I decided to share some photographs of baby birds in our back yard. We have an ultimate viewing spot for the birds. Our house is built on a slope (we are in the mountains after all) so our deck is on a second story, above the screened porch. And the porch is above a 12-foot space under the house. So the deck is parallel to the middle of the trees. We hang the bird feeders (five of them) on extended bars that hang several feet away from the deck railing. As a result, we can easily observe the birds, even while sitting on the deck. And I rarely sit there without having my camera at the ready.
I love all the birds, but I particularly love the fledglings. The parents will bring them to trees near the deck and feed them until they learn to fly to the feeders by themselves. And those first flights are entertaining indeed.
A little Downy Woodpecker sits perplexed on a branch. For the first time, the parent flew to the suet, grabbed a mouthful and then flew deep into the woods, leaving the fledgling all alone. It was time for the little bird to make its way to the suet.
"Where did mama go?"
The Red-bellied Woodpecker brings the fledgling to a tree to prepare for a feeding. Notice that there is no red on the head of the little one (on the right) and how well it is camouflaged against the tree.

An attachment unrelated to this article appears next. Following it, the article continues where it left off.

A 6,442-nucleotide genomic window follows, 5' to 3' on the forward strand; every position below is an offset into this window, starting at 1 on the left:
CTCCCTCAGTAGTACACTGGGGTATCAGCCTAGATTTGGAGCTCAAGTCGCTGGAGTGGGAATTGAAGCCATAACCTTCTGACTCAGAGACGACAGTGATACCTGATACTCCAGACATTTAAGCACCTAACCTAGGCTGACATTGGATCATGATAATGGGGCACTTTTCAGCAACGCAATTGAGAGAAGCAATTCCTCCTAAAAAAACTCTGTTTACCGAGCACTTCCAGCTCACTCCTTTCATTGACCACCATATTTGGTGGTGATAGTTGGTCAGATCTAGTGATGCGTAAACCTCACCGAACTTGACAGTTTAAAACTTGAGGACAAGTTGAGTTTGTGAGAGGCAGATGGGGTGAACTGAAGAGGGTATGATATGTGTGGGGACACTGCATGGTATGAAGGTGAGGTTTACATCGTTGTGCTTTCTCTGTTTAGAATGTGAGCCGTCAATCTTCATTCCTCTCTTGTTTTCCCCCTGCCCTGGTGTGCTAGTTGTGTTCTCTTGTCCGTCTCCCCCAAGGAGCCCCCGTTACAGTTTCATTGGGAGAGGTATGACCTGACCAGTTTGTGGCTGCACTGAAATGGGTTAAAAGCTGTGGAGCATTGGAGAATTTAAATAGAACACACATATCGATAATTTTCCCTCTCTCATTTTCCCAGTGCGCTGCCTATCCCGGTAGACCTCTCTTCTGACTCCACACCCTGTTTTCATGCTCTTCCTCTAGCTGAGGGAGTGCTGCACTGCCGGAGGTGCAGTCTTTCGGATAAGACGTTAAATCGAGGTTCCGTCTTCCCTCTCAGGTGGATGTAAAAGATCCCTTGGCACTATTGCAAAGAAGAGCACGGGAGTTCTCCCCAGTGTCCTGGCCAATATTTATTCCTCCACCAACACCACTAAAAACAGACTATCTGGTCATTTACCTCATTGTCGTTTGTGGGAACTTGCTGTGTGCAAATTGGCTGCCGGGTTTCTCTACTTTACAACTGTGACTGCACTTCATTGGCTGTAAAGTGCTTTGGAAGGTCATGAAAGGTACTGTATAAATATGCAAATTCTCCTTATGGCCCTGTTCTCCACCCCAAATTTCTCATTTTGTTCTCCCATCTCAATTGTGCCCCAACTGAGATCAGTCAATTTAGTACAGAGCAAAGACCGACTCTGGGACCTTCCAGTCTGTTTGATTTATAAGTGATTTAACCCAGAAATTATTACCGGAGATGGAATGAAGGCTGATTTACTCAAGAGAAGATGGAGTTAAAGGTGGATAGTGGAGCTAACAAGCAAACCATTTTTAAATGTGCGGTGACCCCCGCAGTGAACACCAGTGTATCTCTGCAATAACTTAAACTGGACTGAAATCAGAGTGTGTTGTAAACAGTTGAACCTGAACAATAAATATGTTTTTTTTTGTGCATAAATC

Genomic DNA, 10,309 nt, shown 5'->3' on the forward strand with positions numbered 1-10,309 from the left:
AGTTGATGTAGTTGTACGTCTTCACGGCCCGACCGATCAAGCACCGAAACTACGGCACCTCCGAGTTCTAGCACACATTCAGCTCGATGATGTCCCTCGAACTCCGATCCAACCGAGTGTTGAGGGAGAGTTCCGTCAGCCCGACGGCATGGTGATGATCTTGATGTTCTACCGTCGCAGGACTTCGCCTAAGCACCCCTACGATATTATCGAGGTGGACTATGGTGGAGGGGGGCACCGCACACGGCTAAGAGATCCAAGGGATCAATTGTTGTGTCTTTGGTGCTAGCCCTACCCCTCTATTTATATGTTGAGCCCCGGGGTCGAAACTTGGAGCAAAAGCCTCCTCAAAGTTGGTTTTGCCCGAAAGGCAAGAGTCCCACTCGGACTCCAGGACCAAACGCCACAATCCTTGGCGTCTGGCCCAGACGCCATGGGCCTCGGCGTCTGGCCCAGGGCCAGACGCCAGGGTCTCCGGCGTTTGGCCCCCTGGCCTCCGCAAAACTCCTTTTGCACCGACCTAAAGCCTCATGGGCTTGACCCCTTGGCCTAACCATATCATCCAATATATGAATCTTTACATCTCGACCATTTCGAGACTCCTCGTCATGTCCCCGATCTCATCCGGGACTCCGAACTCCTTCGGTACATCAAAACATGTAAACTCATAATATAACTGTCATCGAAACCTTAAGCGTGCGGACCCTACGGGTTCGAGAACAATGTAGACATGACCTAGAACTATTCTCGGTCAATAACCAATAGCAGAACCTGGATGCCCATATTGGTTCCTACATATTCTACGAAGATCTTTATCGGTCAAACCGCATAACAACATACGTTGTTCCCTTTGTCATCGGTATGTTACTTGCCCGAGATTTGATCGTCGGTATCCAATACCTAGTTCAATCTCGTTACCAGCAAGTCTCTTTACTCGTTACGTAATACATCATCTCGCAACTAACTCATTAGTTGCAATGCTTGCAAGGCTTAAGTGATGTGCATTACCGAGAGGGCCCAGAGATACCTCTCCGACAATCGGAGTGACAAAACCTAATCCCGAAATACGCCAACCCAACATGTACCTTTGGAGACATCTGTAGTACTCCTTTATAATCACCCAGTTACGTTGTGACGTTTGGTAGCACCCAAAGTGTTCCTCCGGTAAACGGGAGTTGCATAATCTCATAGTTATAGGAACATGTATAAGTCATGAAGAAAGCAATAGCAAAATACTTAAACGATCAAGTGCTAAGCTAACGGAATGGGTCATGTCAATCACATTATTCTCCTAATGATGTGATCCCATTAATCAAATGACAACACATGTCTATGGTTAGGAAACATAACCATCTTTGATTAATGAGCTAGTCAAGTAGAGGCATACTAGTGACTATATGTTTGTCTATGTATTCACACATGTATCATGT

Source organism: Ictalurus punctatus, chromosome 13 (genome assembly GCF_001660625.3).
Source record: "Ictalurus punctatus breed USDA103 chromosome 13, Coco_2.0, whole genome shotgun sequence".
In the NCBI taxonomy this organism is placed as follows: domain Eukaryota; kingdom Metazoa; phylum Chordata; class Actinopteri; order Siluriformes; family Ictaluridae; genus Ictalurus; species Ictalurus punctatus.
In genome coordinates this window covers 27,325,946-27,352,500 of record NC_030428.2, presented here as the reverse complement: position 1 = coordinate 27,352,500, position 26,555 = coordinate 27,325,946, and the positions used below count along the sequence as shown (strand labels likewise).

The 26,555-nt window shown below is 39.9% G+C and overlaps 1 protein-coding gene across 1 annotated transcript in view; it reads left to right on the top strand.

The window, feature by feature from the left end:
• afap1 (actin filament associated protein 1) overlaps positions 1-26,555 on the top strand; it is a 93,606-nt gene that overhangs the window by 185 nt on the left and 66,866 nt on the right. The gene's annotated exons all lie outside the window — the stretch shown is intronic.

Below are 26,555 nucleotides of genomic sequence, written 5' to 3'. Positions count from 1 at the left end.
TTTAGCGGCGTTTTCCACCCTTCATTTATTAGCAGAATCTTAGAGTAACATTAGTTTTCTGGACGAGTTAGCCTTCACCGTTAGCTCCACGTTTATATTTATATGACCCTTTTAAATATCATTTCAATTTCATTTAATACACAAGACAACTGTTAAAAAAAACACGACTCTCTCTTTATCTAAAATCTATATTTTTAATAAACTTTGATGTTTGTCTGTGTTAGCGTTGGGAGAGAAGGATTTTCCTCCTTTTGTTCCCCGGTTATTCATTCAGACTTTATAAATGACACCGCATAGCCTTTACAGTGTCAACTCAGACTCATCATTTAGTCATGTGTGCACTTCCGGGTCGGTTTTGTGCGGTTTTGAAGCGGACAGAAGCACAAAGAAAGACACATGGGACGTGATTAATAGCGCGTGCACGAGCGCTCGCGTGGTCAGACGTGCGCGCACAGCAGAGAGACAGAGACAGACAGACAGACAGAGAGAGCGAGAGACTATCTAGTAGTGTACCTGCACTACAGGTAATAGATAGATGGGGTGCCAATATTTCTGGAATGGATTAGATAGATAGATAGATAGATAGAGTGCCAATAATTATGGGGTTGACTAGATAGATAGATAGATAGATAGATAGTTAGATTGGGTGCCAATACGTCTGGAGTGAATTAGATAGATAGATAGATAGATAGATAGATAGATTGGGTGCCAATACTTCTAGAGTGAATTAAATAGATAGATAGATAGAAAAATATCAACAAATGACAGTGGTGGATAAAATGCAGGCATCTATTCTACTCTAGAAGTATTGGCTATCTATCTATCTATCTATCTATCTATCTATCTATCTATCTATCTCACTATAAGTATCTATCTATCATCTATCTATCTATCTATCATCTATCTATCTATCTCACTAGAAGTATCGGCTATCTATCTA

It's a bit difficult to tell from this picture, but I think the parent is female.
The red on the head seems broken by a streak of white.
For obvious reasongs, we do not have Barn Swallows in our woods. However, our community has four lakes, the largest of which is near our house. And where you have lakes and bridges or other structures you will usually find Barn Swallows. I love to watch them skimming the lake surface for insects. And I also love their muddy nests and the little clown-faced nestlings. So I go down to check on their progress often.
Not a great picture, but they a skittish when people are around.
And what would a bird post be without our favorite birds, the Pileated Woodpeckers. We have several nesting pairs in our woods despite the fact that they are said to be territorial. And we are delighted to see them being fed. We can tell when they have eggs or nestlings because we see the adults come to the feeder and eat, then grab a chunk of suet to take to the nest. At first the fledglings are fed deep in the woods. Gradually they bring them closer to the bird feeders to feed them. The "little" ones are the same size as the parents when they are brought to the feeders.
Mother bird is at the top with the bad-hair-day fledgling below
These represent only a few of the baby birds we see several times a year. We have always been bird watchers so this deck has been a special place to us.
There are so many wonderful quotes about birds, it is difficult to choose which to post. So I will post two of them.
The first is from another of my heroes, David Attenborough:
"Everyone likes birds. What wild creature is more accessible to our eyes and ears, as close to us and everyone in the world, as universal as a bird?"
(BTW: If you have never seen his PBS documentary on eggs, it is worth a search. Amazing and well-done. I promise you will learn a lot.)
The second quote comes from Victor Hugo:
"Be as a bird perched on a fragile branch that she feels bending beneath her.
Still she sings away all the same, knowing she has wings."
HAVE A MOST WONDERFUL WEEK, EVERYONE
PAUSE AND LISTEN TO THE BIRDS
AND SING EVEN ON A FRAGILE BRANCH